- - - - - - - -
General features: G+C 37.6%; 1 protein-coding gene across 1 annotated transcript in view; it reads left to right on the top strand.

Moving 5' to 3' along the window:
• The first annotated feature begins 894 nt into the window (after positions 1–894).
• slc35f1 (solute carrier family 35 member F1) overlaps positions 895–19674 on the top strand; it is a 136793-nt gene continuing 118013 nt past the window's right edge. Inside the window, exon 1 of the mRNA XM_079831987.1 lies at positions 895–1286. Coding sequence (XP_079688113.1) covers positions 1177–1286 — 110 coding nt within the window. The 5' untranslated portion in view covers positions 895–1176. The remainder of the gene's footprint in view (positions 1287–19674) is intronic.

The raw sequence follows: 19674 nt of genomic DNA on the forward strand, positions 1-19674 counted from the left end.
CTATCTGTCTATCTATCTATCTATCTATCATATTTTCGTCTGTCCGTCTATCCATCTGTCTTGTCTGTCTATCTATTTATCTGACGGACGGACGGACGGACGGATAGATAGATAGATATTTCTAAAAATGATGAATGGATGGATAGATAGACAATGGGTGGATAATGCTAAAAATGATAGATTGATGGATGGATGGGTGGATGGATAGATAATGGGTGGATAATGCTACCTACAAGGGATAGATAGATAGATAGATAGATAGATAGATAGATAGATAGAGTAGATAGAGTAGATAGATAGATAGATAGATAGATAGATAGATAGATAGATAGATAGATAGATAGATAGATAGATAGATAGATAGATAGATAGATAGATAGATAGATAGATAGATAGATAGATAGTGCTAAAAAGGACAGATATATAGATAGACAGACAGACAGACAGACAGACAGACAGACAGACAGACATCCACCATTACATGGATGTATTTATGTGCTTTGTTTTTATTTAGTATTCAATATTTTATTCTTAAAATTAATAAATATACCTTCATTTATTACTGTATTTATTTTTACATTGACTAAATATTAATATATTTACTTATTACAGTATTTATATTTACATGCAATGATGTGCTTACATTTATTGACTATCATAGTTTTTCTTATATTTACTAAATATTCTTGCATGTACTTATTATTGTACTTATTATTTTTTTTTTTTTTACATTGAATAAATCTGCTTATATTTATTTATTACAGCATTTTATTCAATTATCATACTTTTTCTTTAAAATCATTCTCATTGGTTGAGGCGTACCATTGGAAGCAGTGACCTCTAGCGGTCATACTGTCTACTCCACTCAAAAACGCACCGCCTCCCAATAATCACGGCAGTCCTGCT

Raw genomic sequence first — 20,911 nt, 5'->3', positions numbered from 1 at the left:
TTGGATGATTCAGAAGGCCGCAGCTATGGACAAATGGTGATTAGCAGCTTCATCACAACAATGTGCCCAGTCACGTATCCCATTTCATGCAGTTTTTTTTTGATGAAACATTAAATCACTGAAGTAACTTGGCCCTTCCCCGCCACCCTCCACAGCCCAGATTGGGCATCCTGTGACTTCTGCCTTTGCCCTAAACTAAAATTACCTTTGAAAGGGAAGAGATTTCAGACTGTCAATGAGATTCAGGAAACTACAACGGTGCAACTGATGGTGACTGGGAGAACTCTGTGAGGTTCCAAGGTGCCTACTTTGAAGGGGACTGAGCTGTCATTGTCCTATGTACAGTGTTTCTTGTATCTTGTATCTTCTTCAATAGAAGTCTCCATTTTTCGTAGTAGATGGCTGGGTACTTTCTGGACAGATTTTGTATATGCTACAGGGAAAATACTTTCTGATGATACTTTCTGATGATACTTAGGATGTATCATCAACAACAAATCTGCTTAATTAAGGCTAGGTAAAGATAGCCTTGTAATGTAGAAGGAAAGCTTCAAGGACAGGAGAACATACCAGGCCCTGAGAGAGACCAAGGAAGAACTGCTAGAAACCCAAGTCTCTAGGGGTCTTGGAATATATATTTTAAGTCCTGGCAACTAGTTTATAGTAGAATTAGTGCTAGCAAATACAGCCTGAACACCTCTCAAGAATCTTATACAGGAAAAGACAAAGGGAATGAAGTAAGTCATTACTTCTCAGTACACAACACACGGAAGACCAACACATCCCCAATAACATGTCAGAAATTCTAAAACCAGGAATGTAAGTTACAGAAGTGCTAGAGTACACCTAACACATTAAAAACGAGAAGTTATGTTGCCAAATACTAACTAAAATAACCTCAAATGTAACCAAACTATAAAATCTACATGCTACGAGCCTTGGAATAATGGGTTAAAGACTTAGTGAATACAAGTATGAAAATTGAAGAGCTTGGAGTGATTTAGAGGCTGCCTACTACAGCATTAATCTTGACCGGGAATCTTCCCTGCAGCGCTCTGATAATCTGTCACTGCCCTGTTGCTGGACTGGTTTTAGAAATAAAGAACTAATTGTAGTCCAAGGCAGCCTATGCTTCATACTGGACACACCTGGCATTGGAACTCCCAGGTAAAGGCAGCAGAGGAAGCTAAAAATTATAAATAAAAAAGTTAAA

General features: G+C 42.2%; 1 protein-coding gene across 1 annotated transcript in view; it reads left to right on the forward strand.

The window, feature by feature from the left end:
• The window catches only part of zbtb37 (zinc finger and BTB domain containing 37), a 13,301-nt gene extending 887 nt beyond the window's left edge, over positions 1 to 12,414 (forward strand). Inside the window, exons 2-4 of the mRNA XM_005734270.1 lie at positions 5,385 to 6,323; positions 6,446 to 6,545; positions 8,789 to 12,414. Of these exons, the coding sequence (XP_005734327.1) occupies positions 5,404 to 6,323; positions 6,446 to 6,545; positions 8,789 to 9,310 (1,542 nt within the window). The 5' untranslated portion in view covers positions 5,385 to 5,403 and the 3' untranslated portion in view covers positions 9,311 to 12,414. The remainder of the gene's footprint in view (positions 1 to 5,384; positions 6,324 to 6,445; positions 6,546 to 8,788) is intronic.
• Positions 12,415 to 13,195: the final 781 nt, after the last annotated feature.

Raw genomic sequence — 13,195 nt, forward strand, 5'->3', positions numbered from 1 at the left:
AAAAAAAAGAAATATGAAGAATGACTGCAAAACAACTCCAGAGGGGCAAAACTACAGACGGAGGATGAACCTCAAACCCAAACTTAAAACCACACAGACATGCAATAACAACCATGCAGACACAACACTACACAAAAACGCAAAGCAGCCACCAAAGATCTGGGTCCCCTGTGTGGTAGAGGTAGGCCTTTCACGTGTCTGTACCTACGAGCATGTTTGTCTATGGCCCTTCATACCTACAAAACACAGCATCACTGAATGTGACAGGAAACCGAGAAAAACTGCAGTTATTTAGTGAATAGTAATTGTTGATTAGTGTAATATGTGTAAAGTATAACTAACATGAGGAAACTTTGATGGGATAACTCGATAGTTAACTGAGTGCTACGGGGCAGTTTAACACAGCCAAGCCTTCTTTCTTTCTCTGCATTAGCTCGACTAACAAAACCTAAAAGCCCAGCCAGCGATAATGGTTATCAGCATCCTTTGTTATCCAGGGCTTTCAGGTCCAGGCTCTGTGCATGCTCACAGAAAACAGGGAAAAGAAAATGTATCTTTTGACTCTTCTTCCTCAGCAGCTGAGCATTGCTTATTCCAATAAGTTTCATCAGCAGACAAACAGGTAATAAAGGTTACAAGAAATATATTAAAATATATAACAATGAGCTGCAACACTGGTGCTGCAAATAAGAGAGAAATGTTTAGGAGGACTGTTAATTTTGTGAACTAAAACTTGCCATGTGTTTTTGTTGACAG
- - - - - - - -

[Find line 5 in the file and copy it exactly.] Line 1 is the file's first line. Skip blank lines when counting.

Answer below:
The raw sequence follows: 19674 nt of genomic DNA on the forward strand, positions 1-19674 counted from the left end.